VendorName     "NVIDIA Corporation"
    BoardName      "Tesla M60"
    BusID          "your-BusID:0:0:0"
EndSection

Additionally, update your "Screen" section to use this device.

The BusID can be found by running

/usr/bin/nvidia-smi --query-gpu=pci.bus_id --format=csv | tail -1 | cut -d ':' -f 1

The BusID can change when a VM gets reallocated or rebooted. Therefore, you may want to use a script to update the BusID in the X11 configuration when a VM is rebooted. For example:

#!/bin/bash
BUSID=$((16#`/usr/bin/nvidia-smi --query-gpu=pci.bus_id --format=csv | tail -1 | cut -d ':' -f 1`))

if grep -Fxq "${BUSID}" /etc/X11/XF86Config; then     echo "BUSID is matching"; else   echo "BUSID changed to ${BUSID}" && sed -i '/BusID/c\    BusID          \"PCI:0@'${BUSID}':0:0:0\"' /etc/X11/XF86Config; fi

This file can be invoked as root on boot by creating an entry for it in /etc/rc.d/rc3.d.

Install CUDA drivers for NC VMs

Here are steps to install NVIDIA drivers on Linux NC VMs from the NVIDIA CUDA Toolkit 8.0.

C and C++ developers can optionally install the full Toolkit to build GPU-accelerated applications. For more information, see the CUDA Installation Guide.

Note

CUDA driver download links provided here are current at time of publication. For the latest CUDA drivers, visit the NVIDIA website.

To install CUDA Toolkit, make an SSH connection to each VM. To verify that the system has a CUDA-capable GPU, run the following command:

lspci | grep -i NVIDIA

You will see output similar to the following example (showing an NVIDIA Tesla K80 card):

lspci command output

Then run installation commands specific for your distribution.

Ubuntu 16.04 LTS

  1. Download and install the CUDA drivers.

    CUDA_REPO_PKG=cuda-repo-ubuntu1604_8.0.61-1_amd64.deb
    
    wget -O /tmp/${CUDA_REPO_PKG} http://developer.download.nvidia.com/compute/cuda/repos/ubuntu1604/x86_64/${CUDA_REPO_PKG} 
    
    sudo dpkg -i /tmp/${CUDA_REPO_PKG}
    
    rm -f /tmp/${CUDA_REPO_PKG}
    
    sudo apt-get update
    
    sudo apt-get install cuda-drivers
    

    The installation can take several minutes.

  2. To optionally install the complete CUDA toolkit, type:

    sudo apt-get install cuda
    
  3. Reboot the VM and proceed to verify the installation.

CentOS-based 7.3 or Red Hat Enterprise Linux 7.3

  1. Get updates.

    sudo yum update
    
    sudo reboot
    
  2. Reconnect to the VM and install the latest Linux Integration Services for Hyper-V.

    Important

    If you installed a CentOS-based HPC image on an NC24r VM, skip to Step 3. Because Azure RDMA drivers and Linux Integration Services are pre-installed in the image, LIS should not be upgraded, and kernel updates are disabled by default.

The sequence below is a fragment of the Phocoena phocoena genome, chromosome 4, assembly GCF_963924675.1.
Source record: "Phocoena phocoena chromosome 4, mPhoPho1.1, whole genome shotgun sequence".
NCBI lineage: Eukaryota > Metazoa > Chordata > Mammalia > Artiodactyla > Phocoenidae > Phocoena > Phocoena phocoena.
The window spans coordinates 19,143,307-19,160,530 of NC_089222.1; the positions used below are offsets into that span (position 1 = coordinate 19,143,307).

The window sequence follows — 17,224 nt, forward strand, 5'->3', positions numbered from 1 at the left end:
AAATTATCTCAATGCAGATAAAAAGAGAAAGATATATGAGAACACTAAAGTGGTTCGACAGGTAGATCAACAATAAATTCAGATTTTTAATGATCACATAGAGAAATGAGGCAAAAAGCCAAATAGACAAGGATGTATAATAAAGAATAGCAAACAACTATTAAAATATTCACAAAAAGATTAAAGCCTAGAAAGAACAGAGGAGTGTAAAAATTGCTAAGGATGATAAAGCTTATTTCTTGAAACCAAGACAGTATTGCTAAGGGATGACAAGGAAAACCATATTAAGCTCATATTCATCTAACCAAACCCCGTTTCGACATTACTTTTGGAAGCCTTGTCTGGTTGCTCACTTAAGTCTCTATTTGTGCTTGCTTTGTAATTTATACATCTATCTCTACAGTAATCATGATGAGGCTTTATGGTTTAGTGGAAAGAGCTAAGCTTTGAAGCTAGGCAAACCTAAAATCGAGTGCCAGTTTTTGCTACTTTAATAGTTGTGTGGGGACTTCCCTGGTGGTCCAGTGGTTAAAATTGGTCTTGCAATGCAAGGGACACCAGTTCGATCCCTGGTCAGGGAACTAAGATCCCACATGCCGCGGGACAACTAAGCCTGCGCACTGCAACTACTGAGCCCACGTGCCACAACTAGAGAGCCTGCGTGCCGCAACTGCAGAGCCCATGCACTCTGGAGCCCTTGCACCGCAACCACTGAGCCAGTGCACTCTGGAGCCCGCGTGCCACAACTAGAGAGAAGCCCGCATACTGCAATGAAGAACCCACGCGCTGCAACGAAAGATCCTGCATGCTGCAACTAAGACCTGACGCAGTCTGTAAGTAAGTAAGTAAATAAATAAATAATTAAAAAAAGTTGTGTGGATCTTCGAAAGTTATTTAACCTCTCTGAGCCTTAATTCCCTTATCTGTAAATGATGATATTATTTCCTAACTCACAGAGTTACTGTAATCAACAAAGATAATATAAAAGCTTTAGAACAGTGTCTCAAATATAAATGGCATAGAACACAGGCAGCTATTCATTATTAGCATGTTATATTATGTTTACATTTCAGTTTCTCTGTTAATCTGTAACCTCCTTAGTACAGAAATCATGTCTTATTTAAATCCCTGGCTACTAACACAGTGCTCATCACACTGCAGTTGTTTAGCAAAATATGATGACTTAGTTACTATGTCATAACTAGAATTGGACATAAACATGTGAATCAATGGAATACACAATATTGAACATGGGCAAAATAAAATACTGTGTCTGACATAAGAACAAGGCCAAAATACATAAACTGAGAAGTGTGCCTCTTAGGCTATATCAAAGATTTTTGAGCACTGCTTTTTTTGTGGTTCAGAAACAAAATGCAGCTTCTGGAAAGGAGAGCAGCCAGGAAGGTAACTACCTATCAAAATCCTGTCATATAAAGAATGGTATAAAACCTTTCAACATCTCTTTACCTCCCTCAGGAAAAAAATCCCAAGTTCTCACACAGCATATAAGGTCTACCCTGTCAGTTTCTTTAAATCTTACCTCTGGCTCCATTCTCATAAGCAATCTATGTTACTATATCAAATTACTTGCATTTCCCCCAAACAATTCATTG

wget http://download.microsoft.com/download/6/8/F/68FE11B8-FAA4-4F8D-8C7D-74DA7F2CFC8C/lis-rpms-4.2.1.tar.gz
    
    tar xvzf lis-rpms-4.2.1.tar.gz
    
    cd LISISO
    
    sudo ./install.sh
    
    sudo reboot
    
  3. Reconnect to the VM and continue installation with the following commands:

    sudo yum install kernel-devel
    
    sudo rpm -Uvh https://dl.fedoraproject.org/pub/epel/epel-release-latest-7.noarch.rpm
    
    sudo yum install dkms
    
    CUDA_REPO_PKG=cuda-repo-rhel7-8.0.61-1.x86_64.rpm
    
    wget http://developer.download.nvidia.com/compute/cuda/repos/rhel7/x86_64/${CUDA_REPO_PKG} -O /tmp/${CUDA_REPO_PKG}
    
    sudo rpm -ivh /tmp/${CUDA_REPO_PKG}
    
    rm -f /tmp/${CUDA_REPO_PKG}
    
    sudo yum install cuda-drivers
    

    The installation can take several minutes.

  4. To optionally install the complete CUDA toolkit, type:

    sudo yum install cuda
    
  5. Reboot the VM and proceed to verify the installation.

Verify driver installation

To query the GPU device state, SSH to the VM and run the nvidia-smi command-line utility installed with the driver.

Output similar to the following appears:

NVIDIA device status

CUDA driver updates

We recommend that you periodically update CUDA drivers after deployment.

Ubuntu 16.04 LTS

sudo apt-get update

sudo apt-get upgrade -y

sudo apt-get dist-upgrade -y

sudo apt-get install cuda-drivers

sudo reboot

CentOS-based 7.3 or Red Hat Enterprise Linux 7.3

sudo yum update

sudo reboot

Troubleshooting

  • There is a known issue with CUDA drivers on Azure N-series VMs running the 4.4.0-75 Linux kernel on Ubuntu 16.04 LTS. If you are upgrading from an earlier kernel version, upgrade to at least kernel version 4.4.0-77.

Next steps